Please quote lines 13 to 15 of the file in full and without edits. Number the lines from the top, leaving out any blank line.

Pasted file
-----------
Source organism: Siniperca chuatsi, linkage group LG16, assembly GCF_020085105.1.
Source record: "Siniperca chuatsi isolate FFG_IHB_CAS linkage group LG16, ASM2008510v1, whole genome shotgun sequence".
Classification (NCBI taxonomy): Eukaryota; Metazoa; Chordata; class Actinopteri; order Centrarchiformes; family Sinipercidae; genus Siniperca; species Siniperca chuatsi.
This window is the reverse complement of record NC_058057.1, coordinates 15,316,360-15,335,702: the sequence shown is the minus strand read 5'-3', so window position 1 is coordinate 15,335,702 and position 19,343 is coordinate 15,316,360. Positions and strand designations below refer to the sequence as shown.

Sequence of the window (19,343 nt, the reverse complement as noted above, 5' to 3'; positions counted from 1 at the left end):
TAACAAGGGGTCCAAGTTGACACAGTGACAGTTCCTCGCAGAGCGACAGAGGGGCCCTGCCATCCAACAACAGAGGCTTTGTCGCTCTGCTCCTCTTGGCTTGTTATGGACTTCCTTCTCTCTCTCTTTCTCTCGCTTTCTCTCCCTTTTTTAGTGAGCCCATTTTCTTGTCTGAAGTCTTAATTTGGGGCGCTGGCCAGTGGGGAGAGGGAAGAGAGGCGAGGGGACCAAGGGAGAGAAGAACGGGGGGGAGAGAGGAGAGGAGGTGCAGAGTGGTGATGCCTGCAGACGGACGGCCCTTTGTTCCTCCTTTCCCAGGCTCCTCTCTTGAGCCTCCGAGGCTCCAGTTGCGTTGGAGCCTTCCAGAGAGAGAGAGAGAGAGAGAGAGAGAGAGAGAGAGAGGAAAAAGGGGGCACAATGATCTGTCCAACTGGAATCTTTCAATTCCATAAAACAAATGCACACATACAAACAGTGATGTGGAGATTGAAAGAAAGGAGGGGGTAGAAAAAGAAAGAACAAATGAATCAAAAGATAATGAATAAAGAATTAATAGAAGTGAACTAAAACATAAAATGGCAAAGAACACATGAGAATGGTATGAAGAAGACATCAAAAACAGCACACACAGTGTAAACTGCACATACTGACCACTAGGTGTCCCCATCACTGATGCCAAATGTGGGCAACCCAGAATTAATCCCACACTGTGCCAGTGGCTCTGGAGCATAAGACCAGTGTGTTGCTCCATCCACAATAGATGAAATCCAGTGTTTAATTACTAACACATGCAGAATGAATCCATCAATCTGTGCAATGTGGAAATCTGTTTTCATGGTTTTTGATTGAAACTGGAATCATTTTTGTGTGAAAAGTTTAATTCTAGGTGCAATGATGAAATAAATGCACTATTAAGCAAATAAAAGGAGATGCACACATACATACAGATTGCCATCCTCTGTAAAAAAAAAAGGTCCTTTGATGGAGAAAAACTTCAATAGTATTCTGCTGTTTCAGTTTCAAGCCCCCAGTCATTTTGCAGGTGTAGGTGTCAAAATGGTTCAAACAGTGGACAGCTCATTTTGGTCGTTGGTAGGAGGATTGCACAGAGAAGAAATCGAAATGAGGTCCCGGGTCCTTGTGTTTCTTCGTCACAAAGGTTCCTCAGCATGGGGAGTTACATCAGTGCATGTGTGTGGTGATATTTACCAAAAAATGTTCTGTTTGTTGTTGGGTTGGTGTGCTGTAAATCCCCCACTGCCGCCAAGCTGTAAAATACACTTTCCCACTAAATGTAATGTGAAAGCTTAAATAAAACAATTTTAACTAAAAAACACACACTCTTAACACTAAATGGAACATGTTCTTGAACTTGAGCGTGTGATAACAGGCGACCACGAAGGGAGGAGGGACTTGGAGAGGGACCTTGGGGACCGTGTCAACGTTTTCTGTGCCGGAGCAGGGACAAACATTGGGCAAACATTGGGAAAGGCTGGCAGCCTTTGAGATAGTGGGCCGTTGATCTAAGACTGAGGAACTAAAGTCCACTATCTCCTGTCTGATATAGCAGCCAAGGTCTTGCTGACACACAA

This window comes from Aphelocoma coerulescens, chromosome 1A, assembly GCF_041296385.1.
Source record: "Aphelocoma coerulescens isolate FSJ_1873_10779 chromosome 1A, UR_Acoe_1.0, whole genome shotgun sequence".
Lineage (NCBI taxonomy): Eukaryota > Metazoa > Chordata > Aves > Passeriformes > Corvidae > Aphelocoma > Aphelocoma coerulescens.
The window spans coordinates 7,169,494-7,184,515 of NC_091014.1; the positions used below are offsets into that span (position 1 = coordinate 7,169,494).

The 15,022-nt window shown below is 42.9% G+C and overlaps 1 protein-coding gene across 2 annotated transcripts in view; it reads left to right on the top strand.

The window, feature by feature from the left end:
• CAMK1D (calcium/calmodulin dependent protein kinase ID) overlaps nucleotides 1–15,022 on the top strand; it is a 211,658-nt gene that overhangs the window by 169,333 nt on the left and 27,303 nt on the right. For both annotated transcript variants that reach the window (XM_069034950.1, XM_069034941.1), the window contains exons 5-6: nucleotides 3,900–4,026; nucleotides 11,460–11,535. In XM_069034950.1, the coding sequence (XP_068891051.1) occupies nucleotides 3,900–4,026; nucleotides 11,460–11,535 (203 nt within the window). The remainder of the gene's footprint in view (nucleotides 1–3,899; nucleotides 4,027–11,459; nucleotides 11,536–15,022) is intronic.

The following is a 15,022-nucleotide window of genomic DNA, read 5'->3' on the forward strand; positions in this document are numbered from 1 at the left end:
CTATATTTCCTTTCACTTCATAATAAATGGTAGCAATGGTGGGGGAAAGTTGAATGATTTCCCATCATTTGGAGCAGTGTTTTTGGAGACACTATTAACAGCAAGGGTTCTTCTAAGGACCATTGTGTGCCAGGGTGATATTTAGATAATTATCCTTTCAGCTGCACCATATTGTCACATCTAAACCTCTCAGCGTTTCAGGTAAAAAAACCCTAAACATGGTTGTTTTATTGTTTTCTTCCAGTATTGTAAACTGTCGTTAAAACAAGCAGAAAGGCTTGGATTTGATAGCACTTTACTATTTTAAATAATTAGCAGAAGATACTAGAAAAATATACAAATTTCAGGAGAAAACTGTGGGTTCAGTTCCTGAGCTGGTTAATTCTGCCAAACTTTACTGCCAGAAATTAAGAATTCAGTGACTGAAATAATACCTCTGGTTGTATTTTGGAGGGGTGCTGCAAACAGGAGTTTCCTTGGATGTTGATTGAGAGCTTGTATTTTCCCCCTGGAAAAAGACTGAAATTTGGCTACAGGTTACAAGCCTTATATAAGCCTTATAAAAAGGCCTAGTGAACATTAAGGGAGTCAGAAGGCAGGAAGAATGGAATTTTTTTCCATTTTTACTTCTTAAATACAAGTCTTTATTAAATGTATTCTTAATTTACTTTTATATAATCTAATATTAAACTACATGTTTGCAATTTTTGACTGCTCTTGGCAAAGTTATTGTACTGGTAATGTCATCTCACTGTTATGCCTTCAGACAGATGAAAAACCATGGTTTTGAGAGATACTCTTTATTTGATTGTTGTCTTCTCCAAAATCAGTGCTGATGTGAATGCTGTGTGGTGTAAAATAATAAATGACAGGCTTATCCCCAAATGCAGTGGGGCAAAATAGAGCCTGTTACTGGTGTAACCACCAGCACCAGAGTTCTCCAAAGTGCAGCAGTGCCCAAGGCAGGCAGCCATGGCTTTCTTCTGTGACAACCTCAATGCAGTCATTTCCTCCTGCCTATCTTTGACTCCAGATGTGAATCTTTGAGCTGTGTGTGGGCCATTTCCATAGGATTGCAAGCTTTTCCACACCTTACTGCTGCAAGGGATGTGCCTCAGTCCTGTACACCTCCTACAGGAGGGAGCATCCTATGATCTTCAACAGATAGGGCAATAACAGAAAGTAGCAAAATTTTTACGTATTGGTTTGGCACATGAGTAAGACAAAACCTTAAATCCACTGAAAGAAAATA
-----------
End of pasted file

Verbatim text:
• CAMK1D (calcium/calmodulin dependent protein kinase ID) overlaps nucleotides 1–15,022 on the top strand; it is a 211,658-nt gene that overhangs the window by 169,333 nt on the left and 27,303 nt on the right. For both annotated transcript variants that reach the window (XM_069034950.1, XM_069034941.1), the window contains exons 5-6: nucleotides 3,900–4,026; nucleotides 11,460–11,535. In XM_069034950.1, the coding sequence (XP_068891051.1) occupies nucleotides 3,900–4,026; nucleotides 11,460–11,535 (203 nt within the window). The remainder of the gene's footprint in view (nucleotides 1–3,899; nucleotides 4,027–11,459; nucleotides 11,536–15,022) is intronic.

The following is a 15,022-nucleotide window of genomic DNA, read 5'->3' on the forward strand; positions in this document are numbered from 1 at the left end:
CTATATTTCCTTTCACTTCATAATAAATGGTAGCAATGGTGGGGGAAAGTTGAATGATTTCCCATCATTTGGAGCAGTGTTTTTGGAGACACTATTAACAGCAAGGGTTCTTCTAAGGACCATTGTGTGCCAGGGTGATATTTAGATAATTATCCTTTCAGCTGCACCATATTGTCACATCTAAACCTCTCAGCGTTTCAGGTAAAAAAACCCTAAACATGGTTGTTTTATTGTTTTCTTCCAGTATTGTAAACTGTCGTTAAAACAAGCAGAAAGGCTTGGATTTGATAGCACTTTACTATTTTAAATAATTAGCAGAAGATACTAGAAAAATATACAAATTTCAGGAGAAAACTGTGGGTTCAGTTCCTGAGCTGGTTAATTCTGCCAAACTTTACTGCCAGAAATTAAGAATTCAGTGACTGAAATAATACCTCTGGTTGTATTTTGGAGGGGTGCTGCAAACAGGAGTTTCCTTGGATGTTGATTGAGAGCTTGTATTTTCCCCCTGGAAAAAGACTGAAATTTGGCTACAGGTTACAAGCCTTATATAAGCCTTATAAAAAGGCCTAGTGAACATTAAGGGAGTCAGAAGGCAGGAAGAATGGAATTTTTTTCCATTTTTACTTCTTAAATACAAGTCTTTATTAAATGTATTCTTAATTTACTTTTATATAATCTAATATTAAACTACATGTTTGCAATTTTTGACTGCTCTTGGCAAAGTTATTGTACTGGTAATGTCATCTCACTGTTATGCCTTCAGACAGATGAAAAACCATGGTTTTGAGAGATACTCTTTATTTGATTGTTGTCTTCTCCAAAATCAGTGCTGATGTGAATGCTGTGTGGTGTAAAATAATAAATGACAGGCTTATCCCCAAATGCAGTGGGGCAAAATAGAGCCTGTTACTGGTGTAACCACCAGCACCAGAGTTCTCCAAAGTGCAGCAGTGCCCAAGGCAGGCAGCCATGGCTTTCTTCTGTGACAACCTCAATGCAGTCATTTCCTCCTGCCTATCTTTGACTCCAGATGTGAATCTTTGAGCTGTGTGTGGGCCATTTCCATAGGATTGCAAGCTTTTCCACACCTTACTGCTGCAAGGGATGTGCCTCAGTCCTGTACACCTCCTACAGGAGGGAGCATCCTATGATCTTCAACAGATAGGGCAATAACAGAAAGTAGCAAAATTTTTACGTATTGGTTTGGCACATGAGTAAGACAAAACCTTAAATCCACTGAAAGAAAATA